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Thread: Achilles Tendon help !

  1. #11
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    Quote Originally Posted by Travs View Post
    I have had some low level Achilles pain (I wouldn't go as far as calling it a real problem yet), and since I stopped doing calf raises it's actually disappeared for now.

    I do a lot of strength work, squats, leg press, etc, and was really hammering the calf raises.

    Maybe I was just doing too much with all the running as well... in fact it was probably just coincidence, as I've recently changed my day-to-day trainers, and most of all I also started icing it quite regularly... but thought I'd share...

    I would however recommend skipping with a rope as a fantastic way to build your calves up. If you can work up to 5 x 3 minute rounds then your calves will certainly be in very good shape (and your shoulders!)
    .... or jumping just a few inches off the ground with the same timing as if you were skipping with a rope - I find the rope is just a distraction/time waster. Then you can do it as hops - 2 steps each side, 4, 8 ... all good plyometric stuff and great for the calfs/Achilles tendons.

  2. #12
    Senior Member zephr's Avatar
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    Quote Originally Posted by Mike T View Post
    Do you have a reference for that middle paragraph re eccentric vs concentric? - and you can of course do concentric on a step and eccentric on a floor.
    I dont actually have one on me (as it were), but Im sure I can dig one out for you...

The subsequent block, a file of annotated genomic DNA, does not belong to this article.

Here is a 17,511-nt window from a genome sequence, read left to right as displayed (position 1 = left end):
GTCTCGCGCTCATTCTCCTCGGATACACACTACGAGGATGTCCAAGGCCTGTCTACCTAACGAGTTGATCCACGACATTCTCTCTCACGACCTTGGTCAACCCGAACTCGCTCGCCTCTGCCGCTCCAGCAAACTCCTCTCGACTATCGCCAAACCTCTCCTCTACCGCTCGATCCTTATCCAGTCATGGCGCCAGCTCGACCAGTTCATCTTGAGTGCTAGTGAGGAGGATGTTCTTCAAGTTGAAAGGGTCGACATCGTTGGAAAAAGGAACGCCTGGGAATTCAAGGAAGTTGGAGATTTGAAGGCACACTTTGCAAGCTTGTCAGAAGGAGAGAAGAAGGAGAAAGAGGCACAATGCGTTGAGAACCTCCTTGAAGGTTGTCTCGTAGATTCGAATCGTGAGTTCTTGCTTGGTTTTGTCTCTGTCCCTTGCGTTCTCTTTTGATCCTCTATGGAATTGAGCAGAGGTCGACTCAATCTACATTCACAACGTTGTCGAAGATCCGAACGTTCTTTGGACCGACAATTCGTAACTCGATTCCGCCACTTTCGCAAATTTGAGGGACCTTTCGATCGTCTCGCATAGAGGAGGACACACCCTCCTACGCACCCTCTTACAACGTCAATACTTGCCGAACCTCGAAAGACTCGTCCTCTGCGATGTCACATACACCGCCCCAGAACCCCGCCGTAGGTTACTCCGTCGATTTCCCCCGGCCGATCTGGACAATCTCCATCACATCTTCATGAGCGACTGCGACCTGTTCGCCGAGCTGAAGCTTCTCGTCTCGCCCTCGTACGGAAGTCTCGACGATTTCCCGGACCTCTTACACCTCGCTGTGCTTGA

Just in case youre wondering, it'll almost certainly come from Seth o'neill or Jill Cooke. I think it's Jills work...

  3. #13
    Senior Member zephr's Avatar
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    MikeT - Sorry about the wait...

    It's actually from a recent(ish) systematic review of tendon loading protocols by Malliaras et al.
    Malliaras P, Barton CJ, Reeves ND, Langberg H: Achilles and Patellar Tendinopathy Loading Programmes. Sports Medicine. 2013:1-20.

    publicly available pdf is here....
    http://physiovelo.com/wp-content/upl...mes.pdf?x12367

  4. #14
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    The clinic is based in Pride Park, Derby offers specific treatment options that are discussed with you and are tailored for your individual needs. Highly trained with over 20 years of experience, the physiotherapists use physical treatments to restore and maintain physical, psychological and social well being. Services are available for Physiotherapy and Sports Massage for sports Injuries. We provide assessment, treatment and advice to individuals, sports teams and local businesses in Derbyshire

  5. #15
    Senior Member DangerMouse's Avatar
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    Quote Originally Posted by Yaks View Post